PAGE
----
- The crowns will need to be covered as they grow. The best way to plant asparagus is in a shallow trench 6-8 inches deep.
Asparagus Crown Picture
- Shallower plantings yield many spindly spears, while those planted deeper produce fewer spears of larger diameter. Place the crowns 15 to 18 inches apart in the furrow, and cover initially with 2 inches to 3 inches of soil.
- Water thoroughly immediately after planting. It should be noted that asparagus does not perform well in perpetually wet soil. Make sure the soil has good drainage or place the plants on raised beds to avoid damage from standing water.
- As the stems emerge, gradually start filling the trench with soil, leaving only 3-4inches of the top stem exposed.
Asparagus performs well when planted with tomatoes. The tomato plant repels the asparagus beetles whereas asparagus helps repel root nematodes that may be harmful for the tomato plant.
Growing Asparagus Indoors in Containers
Asparagus can be grown in your home in large pots and containers for a limited time. Container grown asparagus does not live as long as crowns planted in the ground. Following the two year establishment period the container-grown plants will be productive only for 3-4 years under ideal conditions.
Picture of Growing Asparagus Indoor
- Choose a container which is at least 8 inches deep and 6 inches wide so as to be able to accommodate the plant at maturity.
- Water at regular intervals and place the container at a window sill that receives full sunlight.
- Cooler temperatures are required by the plant during winter periods to maintain its natural cycle. Therefore it is important to move your container outdoors, in an appropriate location, during this period.
Asparagus Care and Maintenance Tips
- Eliminate weeds regularly from your patch as they deprive the soil of nutrients and propagate pests. This can be done using a hoe or a rotary tiller. Many gardeners also use coarse salts to control weeds. Asparagus tolerates salt better than most plants.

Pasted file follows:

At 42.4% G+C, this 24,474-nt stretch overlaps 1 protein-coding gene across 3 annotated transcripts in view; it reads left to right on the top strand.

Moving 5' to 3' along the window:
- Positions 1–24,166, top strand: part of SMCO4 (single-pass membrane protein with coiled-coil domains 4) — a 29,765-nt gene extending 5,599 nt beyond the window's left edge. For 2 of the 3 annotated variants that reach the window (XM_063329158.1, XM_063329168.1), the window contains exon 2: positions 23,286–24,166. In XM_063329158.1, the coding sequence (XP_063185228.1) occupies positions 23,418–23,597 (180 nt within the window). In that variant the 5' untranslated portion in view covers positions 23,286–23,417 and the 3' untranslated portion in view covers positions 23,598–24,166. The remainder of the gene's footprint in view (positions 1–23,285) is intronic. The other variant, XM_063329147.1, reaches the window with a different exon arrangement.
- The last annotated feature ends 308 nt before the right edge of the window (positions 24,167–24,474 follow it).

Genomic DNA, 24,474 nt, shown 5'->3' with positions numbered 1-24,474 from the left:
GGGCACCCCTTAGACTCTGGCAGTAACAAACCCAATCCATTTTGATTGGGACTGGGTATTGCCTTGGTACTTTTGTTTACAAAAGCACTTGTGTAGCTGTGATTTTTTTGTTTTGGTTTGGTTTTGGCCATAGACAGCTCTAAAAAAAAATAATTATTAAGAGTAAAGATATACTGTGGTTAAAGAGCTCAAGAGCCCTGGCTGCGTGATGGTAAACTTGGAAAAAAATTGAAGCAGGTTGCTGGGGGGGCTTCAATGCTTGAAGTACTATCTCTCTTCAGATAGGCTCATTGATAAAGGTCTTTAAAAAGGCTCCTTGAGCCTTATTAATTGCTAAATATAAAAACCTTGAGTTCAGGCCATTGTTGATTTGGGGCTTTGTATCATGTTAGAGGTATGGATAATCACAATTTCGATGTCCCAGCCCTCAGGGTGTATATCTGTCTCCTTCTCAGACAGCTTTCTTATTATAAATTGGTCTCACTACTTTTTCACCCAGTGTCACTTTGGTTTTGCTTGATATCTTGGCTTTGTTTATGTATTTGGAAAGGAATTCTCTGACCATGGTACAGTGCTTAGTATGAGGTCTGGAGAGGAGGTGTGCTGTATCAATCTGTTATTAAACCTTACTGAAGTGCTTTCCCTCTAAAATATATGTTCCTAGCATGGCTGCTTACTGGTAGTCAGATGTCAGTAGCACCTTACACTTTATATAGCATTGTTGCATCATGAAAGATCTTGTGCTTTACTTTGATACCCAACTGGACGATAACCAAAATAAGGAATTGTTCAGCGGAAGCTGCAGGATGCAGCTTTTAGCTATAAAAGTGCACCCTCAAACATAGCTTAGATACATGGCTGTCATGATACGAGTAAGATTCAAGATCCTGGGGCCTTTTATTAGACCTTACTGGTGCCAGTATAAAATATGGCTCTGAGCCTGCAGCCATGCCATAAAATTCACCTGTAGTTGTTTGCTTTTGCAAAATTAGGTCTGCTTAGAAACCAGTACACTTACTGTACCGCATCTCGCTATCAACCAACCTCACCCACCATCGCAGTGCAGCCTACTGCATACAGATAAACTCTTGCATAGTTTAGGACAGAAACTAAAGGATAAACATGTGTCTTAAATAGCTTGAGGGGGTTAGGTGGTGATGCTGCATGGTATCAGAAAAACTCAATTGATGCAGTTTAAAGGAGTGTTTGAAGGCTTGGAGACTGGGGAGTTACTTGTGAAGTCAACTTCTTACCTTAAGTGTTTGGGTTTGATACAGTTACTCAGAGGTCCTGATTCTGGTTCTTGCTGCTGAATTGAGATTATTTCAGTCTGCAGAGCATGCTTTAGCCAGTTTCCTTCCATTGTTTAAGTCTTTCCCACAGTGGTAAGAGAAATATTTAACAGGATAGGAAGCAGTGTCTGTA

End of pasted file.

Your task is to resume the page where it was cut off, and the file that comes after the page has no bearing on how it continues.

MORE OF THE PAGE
- Trimming off any yellow foliage and removing dead or decaying plant matter helps to prevent rot.
- During spring feed the plant, especially the ones growing in containers, with a general all-purpose fertilizer. Use compost regularly to replenish an organic asparagus plant-bed.
- Add a thick layer of mulch every year as it helps to regulate moisture in the soil.
Diseases and Pests
Rust: The disease begins to show itself between spring and early summer and is characterized by small rust colored lesions on the plant.
Fusarium stem and crown rot: If your asparagus ferns start to wilt before autumn with their roots turning slightly black, chances are that they have been afflicted with the fusarium stem and crown rot.
Asparagus beetle: The asparagus beetle can nibble on spears and lay dark eggs along the surface.
Fungicides work well against rust but they should be sprayed in the early stages of the onset of the disease to be effective. Several disease resistant varieties of the plant are available that offer protection against fusarium. The beetles can be hand-picked and its eggs can be scraped off using your fingernails.In case of an infestation insecticides can also be used.
Asparagus should be cut when they are around 6 inches (15cm) tall. Use a sharp knife to cut individual spears roughly 2cm below ground level.
- Do not harvest the asparagus plant in its first year. This enables the plant to develop healthier stems and roots resulting in a longer plant life and higher productivity in subsequent years.
- During the second year, a limited harvest can be performed during April and May.
- By third year onwards a full harvest can be made. It is generally advised to stop cutting your asparagus plant from the end of May. Later harvests can be made but it reduces the chances of the shoots developing foliage resulting in weakening of the plant.